T 0366/08 () of 15.10.2009

European Case Law Identifier: ECLI:EP:BA:2009:T036608.20091015
Date of decision: 15 October 2009
Case number: T 0366/08
Application number: 99963592.3
IPC class: C22C 21/06
Language of proceedings: EN
Distribution: D
Download and more information:
Decision text in EN (PDF, 81.311K)
Documentation of the appeal procedure can be found in the Register
Bibliographic information is available in: EN
Versions: Unpublished
Title of application: Method for the manufacturing of an aluminium-magnesium-lithium alloy product
Applicant name: Aleris Aluminum Koblenz GmbH
Opponent name: ALCAN FRANCE S.A.S.
Board: 3.2.08
Headnote: -
Relevant legal provisions:
European Patent Convention Art 56
European Patent Convention Art 84
Keywords: Inventive step (no) - main request, auxiliary requests 1, 3 and 4
Clarity (no) - auxiliary request 2
Catchwords:

-

Cited decisions:
-
Citing decisions:
-

Summary of Facts and Submissions

I. Opposition was filed by the present appellant against the entire European patent No. 1 153 152 and based on Article 100(a) EPC 1973 (lack of inventive step). The opposition division decided that the patent met the requirements of the EPC and rejected the opposition accordingly. The decision was notified on 18 December 2007.

II. On 15 February 2008, the appellant (opponent) lodged an appeal against the decision and the fee for the appeal was paid on the same date. The statement setting out the grounds of appeal was received on 28 April 2008.

In support of his submissions, the appellant referred, amongst others, to the following documents:

D2: A. Haszler et al.: "Manufacturing Aspects of Rolled Aluminium-Lithium Semi-Fabricated Products", Aluminium-Lithium Conference 1991, Garmisch-Partenkirchen, pages 939 to 944, published 1992; and

D11: WO-A-92/03583

III. Oral proceedings before the Board took place on 15 October 2009 at the end of which the following requests were made:

The appellant requested that

- the decision under appeal be set aside and

- the European patent No. 1 153 152 be revoked.

The respondent (patent proprietor) requested that

- the appeal be dismissed or, in the alternative,

- the decision under appeal be set aside and

the patent be maintained on the basis of one of the auxiliary request 1, filed with letter dated 14 September 2009,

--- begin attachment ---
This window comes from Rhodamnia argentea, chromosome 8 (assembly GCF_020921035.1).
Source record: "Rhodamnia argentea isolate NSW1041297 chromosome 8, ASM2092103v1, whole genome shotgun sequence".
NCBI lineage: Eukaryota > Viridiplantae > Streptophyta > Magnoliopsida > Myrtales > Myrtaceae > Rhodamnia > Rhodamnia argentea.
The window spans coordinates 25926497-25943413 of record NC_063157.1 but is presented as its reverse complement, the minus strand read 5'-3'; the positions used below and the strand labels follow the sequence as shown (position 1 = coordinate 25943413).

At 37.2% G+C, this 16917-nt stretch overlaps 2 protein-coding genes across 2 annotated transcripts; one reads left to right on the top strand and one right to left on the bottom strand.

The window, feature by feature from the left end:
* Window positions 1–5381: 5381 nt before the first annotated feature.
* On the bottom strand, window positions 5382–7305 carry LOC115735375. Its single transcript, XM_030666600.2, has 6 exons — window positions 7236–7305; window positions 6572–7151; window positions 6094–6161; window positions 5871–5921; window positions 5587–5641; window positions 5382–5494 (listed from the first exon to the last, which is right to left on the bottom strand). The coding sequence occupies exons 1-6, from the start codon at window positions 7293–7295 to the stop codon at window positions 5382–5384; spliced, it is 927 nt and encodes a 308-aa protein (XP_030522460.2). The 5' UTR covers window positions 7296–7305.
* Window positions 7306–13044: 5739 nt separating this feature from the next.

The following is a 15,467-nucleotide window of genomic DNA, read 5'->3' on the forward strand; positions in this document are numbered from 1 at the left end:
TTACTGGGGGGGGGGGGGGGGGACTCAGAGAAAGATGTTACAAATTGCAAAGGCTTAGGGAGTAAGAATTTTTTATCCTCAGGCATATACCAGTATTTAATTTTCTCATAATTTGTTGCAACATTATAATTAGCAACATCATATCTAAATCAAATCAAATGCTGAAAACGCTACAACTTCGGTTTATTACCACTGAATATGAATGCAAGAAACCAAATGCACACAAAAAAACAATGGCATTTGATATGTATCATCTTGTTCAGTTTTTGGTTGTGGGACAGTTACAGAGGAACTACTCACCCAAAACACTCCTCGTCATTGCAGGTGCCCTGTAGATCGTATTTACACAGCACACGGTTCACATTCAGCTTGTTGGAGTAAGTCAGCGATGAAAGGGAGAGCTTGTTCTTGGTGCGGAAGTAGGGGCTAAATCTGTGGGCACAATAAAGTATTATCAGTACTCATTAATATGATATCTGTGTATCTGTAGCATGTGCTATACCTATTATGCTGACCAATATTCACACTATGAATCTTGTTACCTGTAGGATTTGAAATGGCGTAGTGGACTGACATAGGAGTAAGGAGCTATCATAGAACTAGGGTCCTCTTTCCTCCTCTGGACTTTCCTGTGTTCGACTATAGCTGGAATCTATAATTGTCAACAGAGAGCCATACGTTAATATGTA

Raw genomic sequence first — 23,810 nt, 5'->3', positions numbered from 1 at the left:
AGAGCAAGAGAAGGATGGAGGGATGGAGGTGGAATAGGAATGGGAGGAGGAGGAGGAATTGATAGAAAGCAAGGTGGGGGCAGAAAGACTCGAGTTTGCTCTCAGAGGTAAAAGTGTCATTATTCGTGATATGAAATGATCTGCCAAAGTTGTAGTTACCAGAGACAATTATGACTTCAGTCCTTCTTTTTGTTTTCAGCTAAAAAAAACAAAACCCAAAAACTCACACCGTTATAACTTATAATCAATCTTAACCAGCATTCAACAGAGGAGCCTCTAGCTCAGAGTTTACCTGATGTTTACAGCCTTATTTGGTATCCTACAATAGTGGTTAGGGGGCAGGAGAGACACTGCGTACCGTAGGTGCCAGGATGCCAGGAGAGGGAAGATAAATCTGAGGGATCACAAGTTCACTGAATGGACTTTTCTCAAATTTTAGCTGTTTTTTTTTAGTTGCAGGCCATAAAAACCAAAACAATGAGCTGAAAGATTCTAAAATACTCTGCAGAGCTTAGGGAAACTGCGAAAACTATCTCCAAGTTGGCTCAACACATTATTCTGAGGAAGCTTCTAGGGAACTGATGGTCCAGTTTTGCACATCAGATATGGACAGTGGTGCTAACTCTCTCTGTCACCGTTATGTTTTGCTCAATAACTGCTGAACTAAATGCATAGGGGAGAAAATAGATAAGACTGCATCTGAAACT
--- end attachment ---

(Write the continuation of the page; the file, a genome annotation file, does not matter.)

or auxiliary requests 2 to 4, filed during the oral proceedings.

Independent claim 1 as granted reads as follows:

"1. Method for manufacturing of an aluminium-magnesium-lithium product, comprising the steps of subsequently:

(a) providing an aluminium alloy consisting of (in weight %):

Mg 3.0 - 6.0

Li 0.4 - 3.0

Zn up to 2.0

Mn up to l.0

Ag up to 0.5

Fe up to 0.3

Si up to 0.3

Cu up to 0.3

0.02 - 0.5 selected from the group consisting of

Sc 0.010 - 0.40

Hf 0.010 - 0.25

Ti 0.010 - 0.25

V 0.010 - 0.30

Nd 0.010 - 0.20

Zr 0.020 - 0.25

Cr 0.020 - 0.25

Y 0.005 - 0.20

Be 0.0002 - 0.10

balance consisting of aluminium and incidental impurities, each 0.05 max, total 0.15 max;

(b) casting the aluminium alloy into an ingot;

(c) preheating the ingot;

(d) hot rolling the preheated ingot to a hot worked intermediate product;

(e) cold rolling the hot worked intermediate product to a rolled product in both the length and in the width direction with a total cold rolling reduction of at least 15%;

(f) solution heat treating the cold rolled product in the temperature range of 465 to 565ºC for a soaking time in the range of 0.15 to 8 hours;

(g) cooling the solution heat treated product from the solution heat treatment temperature to below 150ºC with a cooling rate of at least 0.2 ºC/sec;

(h) ageing the cooled product to provide a sheet or thin plate product having a minimum yield strength of 260 MPa or more and a minimum tensile strength of 400 MPa or more in at least the L- and LT-direction, a minimum yield strength of 230 MPa or more and a minimum tensile strength of 380 MPa or more in the 45º to the L- direction, and further having a minimum T-L fracture toughness Kco of 80 MPa?m or more for 400 mm wide Centre Cracked Fracture Toughness Test-panels."